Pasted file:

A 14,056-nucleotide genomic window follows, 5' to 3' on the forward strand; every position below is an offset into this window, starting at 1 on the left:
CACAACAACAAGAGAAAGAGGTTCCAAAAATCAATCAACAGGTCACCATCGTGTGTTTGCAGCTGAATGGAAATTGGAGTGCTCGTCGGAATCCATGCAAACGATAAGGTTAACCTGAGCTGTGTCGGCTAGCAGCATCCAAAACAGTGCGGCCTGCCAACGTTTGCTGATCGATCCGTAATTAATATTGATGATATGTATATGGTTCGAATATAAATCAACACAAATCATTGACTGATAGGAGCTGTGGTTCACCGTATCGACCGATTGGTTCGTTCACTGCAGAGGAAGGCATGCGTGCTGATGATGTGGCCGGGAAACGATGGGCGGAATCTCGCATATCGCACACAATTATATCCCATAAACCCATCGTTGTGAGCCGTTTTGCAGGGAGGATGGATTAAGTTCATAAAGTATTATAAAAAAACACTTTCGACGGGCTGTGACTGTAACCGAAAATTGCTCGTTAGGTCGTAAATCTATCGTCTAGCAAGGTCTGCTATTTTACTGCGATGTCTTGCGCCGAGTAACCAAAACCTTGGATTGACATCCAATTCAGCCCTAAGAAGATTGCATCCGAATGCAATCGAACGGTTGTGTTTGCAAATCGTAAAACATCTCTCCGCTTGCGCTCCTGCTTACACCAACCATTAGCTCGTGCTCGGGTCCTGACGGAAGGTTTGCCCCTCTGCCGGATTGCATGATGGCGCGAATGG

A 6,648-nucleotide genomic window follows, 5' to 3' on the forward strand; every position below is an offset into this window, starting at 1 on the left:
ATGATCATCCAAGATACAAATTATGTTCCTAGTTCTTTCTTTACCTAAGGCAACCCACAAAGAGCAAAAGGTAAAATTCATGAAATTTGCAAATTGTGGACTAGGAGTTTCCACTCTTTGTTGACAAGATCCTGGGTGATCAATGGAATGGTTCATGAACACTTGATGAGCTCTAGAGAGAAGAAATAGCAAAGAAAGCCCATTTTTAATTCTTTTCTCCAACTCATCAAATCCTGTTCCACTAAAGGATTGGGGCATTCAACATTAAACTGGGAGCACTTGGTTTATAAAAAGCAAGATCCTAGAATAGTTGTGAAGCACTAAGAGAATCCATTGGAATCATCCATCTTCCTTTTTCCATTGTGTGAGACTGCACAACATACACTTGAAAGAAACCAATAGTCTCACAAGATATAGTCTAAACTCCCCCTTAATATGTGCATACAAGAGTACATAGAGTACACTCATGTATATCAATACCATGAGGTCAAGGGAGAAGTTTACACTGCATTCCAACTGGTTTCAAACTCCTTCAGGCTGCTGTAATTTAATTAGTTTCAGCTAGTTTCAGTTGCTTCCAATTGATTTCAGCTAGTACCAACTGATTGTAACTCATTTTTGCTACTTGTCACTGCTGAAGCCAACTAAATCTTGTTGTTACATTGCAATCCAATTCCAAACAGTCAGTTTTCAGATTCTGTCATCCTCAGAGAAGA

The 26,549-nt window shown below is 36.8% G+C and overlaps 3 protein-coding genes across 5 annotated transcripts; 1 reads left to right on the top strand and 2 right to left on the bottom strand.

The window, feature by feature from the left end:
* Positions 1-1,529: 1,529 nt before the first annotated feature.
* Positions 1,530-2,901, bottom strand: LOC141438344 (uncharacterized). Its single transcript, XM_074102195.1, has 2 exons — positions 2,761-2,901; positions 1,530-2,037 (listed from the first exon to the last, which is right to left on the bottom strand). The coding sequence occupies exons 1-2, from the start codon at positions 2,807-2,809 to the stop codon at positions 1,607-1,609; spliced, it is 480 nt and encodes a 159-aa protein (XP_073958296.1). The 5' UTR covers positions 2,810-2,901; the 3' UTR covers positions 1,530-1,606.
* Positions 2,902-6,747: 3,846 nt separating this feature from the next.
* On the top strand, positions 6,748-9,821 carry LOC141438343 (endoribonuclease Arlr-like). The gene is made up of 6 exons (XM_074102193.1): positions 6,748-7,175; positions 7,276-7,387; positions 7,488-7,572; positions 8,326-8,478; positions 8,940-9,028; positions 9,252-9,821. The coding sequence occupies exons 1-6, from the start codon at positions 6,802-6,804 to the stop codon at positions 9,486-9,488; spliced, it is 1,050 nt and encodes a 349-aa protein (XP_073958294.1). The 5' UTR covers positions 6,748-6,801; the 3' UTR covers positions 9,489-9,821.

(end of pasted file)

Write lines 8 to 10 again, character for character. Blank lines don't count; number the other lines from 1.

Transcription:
* Positions 1,530-2,901, bottom strand: LOC141438344 (uncharacterized). Its single transcript, XM_074102195.1, has 2 exons — positions 2,761-2,901; positions 1,530-2,037 (listed from the first exon to the last, which is right to left on the bottom strand). The coding sequence occupies exons 1-2, from the start codon at positions 2,807-2,809 to the stop codon at positions 1,607-1,609; spliced, it is 480 nt and encodes a 159-aa protein (XP_073958296.1). The 5' UTR covers positions 2,810-2,901; the 3' UTR covers positions 1,530-1,606.
* Positions 2,902-6,747: 3,846 nt separating this feature from the next.
* On the top strand, positions 6,748-9,821 carry LOC141438343 (endoribonuclease Arlr-like). The gene is made up of 6 exons (XM_074102193.1): positions 6,748-7,175; positions 7,276-7,387; positions 7,488-7,572; positions 8,326-8,478; positions 8,940-9,028; positions 9,252-9,821. The coding sequence occupies exons 1-6, from the start codon at positions 6,802-6,804 to the stop codon at positions 9,486-9,488; spliced, it is 1,050 nt and encodes a 349-aa protein (XP_073958294.1). The 5' UTR covers positions 6,748-6,801; the 3' UTR covers positions 9,489-9,821.